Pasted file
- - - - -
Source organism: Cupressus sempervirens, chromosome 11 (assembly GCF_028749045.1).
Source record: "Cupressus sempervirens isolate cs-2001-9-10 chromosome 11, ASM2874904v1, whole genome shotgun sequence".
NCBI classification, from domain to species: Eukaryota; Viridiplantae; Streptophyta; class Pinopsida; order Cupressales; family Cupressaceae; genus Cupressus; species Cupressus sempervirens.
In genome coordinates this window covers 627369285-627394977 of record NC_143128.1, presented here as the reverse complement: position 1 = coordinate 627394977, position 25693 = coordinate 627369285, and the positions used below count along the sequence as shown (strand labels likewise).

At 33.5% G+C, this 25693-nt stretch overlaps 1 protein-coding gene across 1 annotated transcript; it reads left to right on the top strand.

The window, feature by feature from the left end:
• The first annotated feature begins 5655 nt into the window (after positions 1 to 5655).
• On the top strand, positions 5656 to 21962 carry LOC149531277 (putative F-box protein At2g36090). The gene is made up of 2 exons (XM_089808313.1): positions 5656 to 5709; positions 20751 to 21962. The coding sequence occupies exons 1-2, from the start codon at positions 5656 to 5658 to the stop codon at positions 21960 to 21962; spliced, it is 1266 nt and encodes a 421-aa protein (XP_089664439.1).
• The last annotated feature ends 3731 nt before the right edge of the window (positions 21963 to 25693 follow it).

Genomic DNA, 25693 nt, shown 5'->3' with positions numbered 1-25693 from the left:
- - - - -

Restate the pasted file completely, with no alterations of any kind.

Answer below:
Source organism: Cupressus sempervirens, chromosome 11 (assembly GCF_028749045.1).
Source record: "Cupressus sempervirens isolate cs-2001-9-10 chromosome 11, ASM2874904v1, whole genome shotgun sequence".
NCBI classification, from domain to species: Eukaryota; Viridiplantae; Streptophyta; class Pinopsida; order Cupressales; family Cupressaceae; genus Cupressus; species Cupressus sempervirens.
In genome coordinates this window covers 627369285-627394977 of record NC_143128.1, presented here as the reverse complement: position 1 = coordinate 627394977, position 25693 = coordinate 627369285, and the positions used below count along the sequence as shown (strand labels likewise).

At 33.5% G+C, this 25693-nt stretch overlaps 1 protein-coding gene across 1 annotated transcript; it reads left to right on the top strand.

The window, feature by feature from the left end:
• The first annotated feature begins 5655 nt into the window (after positions 1 to 5655).
• On the top strand, positions 5656 to 21962 carry LOC149531277 (putative F-box protein At2g36090). The gene is made up of 2 exons (XM_089808313.1): positions 5656 to 5709; positions 20751 to 21962. The coding sequence occupies exons 1-2, from the start codon at positions 5656 to 5658 to the stop codon at positions 21960 to 21962; spliced, it is 1266 nt and encodes a 421-aa protein (XP_089664439.1).
• The last annotated feature ends 3731 nt before the right edge of the window (positions 21963 to 25693 follow it).

Genomic DNA, 25693 nt, shown 5'->3' with positions numbered 1-25693 from the left: